Really. Joe Kissell at Interesting Thing of the Day says:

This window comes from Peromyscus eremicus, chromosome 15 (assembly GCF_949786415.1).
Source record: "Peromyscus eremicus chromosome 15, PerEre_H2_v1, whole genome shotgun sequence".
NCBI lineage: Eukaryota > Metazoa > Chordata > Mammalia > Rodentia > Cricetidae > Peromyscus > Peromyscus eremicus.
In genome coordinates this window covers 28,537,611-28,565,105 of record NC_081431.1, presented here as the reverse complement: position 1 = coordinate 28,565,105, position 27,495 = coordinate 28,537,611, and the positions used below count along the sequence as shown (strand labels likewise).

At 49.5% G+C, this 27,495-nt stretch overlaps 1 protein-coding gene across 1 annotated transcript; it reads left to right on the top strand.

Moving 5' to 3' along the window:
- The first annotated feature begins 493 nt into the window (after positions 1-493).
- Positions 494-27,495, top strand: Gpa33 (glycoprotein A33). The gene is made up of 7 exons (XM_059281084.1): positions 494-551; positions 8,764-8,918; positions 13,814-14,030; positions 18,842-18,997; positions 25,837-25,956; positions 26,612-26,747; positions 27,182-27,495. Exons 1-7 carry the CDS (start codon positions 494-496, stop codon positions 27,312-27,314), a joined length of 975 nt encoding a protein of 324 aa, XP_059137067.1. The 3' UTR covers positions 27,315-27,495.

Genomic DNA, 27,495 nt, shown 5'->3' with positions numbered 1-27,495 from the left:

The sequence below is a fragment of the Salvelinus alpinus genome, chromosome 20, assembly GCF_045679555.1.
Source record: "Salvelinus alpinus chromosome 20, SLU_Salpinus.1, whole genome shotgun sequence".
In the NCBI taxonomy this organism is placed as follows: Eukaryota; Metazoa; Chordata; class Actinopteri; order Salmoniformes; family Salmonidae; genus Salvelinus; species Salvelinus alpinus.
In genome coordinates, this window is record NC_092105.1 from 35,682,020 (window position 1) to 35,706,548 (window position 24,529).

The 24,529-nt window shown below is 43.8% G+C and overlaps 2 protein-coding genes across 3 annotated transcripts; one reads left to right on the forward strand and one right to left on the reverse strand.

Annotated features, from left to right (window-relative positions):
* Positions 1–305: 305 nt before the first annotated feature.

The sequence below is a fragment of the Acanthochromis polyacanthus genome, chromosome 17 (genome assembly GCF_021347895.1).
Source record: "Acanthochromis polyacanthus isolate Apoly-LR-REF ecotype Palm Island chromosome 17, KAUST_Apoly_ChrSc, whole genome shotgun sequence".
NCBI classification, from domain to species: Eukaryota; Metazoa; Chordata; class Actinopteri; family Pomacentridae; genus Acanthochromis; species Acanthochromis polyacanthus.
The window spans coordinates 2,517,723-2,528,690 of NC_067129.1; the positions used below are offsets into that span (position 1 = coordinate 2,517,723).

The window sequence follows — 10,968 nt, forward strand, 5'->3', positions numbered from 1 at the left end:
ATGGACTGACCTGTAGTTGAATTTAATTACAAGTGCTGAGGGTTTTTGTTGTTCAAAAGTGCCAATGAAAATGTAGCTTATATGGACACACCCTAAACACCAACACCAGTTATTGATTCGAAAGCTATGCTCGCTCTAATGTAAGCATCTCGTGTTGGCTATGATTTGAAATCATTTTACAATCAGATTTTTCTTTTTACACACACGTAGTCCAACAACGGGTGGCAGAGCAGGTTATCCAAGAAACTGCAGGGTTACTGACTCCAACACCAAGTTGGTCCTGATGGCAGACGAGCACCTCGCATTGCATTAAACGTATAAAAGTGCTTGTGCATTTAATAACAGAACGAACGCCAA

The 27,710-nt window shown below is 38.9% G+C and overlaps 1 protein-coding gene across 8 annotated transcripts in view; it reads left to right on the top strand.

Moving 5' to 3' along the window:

"During World War II, German submarines, known as U-boats, kept very busy blowing up allied ships in the Atlantic—particularly those bound for Europe with supplies from North America. The U-boats' operations had to be planned carefully and were in part dependent on weather conditions. In order to get the best data about weather systems approaching from the west, the Nazis devised an elaborate network of 21 automated weather stations that were to be installed in secret locations all across the North Atlantic, from Norway to Greenland to Canada. ... Two of the stations were destined for Canada. One of these was station WFL-26, code-named "Kurt." On October 22, 1943, U-537 arrived in Martin Bay, Labrador. Its crew waited for fog to set in, and then surfaced and quickly ferried 10 large canisters full of parts to shore. On a hill about 300 meters inland, they set up the equipment, which had been labeled as property of the nonexistent "Canadian Weather Service." They even left empty American cigarette packages lying around to further divert suspicion. Less than 24 hours later, after confirming that the station was broadcasting correctly, the U-boat snuck away. ... Soon after U-537 departed, however, something went wrong with Kurt. ... In 1981, [a retired engineer from Siemens named Franz Selinger who was working on a history of the German weather service] located the remains of the weather station. Although some of the equipment had disappeared, the parts remaining had clearly belonged to Kurt. The station's career had been brief, but it succeeded in staying a secret for almost four decades."